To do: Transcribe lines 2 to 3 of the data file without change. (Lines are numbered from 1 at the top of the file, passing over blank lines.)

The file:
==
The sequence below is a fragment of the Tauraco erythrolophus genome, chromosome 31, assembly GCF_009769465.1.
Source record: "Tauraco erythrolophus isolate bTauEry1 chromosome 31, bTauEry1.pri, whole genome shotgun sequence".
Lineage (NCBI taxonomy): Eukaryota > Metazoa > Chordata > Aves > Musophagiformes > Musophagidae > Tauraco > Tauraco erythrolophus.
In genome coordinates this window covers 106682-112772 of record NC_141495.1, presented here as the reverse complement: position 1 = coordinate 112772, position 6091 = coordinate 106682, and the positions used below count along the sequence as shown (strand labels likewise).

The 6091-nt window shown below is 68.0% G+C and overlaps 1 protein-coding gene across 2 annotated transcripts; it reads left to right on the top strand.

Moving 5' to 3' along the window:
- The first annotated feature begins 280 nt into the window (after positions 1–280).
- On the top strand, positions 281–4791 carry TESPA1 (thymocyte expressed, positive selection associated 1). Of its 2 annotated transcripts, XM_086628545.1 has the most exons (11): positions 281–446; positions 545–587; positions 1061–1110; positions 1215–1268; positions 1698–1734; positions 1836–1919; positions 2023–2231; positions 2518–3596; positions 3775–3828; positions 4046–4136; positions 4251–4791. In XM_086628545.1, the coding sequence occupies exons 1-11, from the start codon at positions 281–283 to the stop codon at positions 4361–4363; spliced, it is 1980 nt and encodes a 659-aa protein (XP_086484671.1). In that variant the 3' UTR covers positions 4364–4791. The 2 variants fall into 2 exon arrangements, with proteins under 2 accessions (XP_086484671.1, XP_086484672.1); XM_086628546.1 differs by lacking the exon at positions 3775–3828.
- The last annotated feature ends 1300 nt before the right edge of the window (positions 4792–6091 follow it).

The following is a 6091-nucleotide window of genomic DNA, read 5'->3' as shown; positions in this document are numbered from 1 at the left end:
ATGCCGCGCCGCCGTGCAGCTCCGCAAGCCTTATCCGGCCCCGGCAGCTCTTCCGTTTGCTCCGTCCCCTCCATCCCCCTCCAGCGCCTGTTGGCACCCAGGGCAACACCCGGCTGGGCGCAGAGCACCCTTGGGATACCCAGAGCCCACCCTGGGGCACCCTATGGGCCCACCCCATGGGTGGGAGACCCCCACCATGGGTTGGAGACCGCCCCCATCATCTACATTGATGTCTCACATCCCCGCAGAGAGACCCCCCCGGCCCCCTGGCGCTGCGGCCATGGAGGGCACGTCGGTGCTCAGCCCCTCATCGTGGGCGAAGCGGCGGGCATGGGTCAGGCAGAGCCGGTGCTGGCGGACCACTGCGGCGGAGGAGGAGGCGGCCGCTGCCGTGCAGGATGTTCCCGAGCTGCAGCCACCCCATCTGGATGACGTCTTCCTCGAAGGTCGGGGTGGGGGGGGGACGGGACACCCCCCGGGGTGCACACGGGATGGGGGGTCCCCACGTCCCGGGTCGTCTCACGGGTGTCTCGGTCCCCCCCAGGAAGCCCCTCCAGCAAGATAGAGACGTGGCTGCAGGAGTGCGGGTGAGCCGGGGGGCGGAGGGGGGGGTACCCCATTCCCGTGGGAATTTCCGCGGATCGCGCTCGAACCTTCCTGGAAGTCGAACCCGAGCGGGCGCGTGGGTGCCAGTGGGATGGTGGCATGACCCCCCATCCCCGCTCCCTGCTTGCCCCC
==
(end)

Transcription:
Source record: "Tauraco erythrolophus isolate bTauEry1 chromosome 31, bTauEry1.pri, whole genome shotgun sequence".
Lineage (NCBI taxonomy): Eukaryota > Metazoa > Chordata > Aves > Musophagiformes > Musophagidae > Tauraco > Tauraco erythrolophus.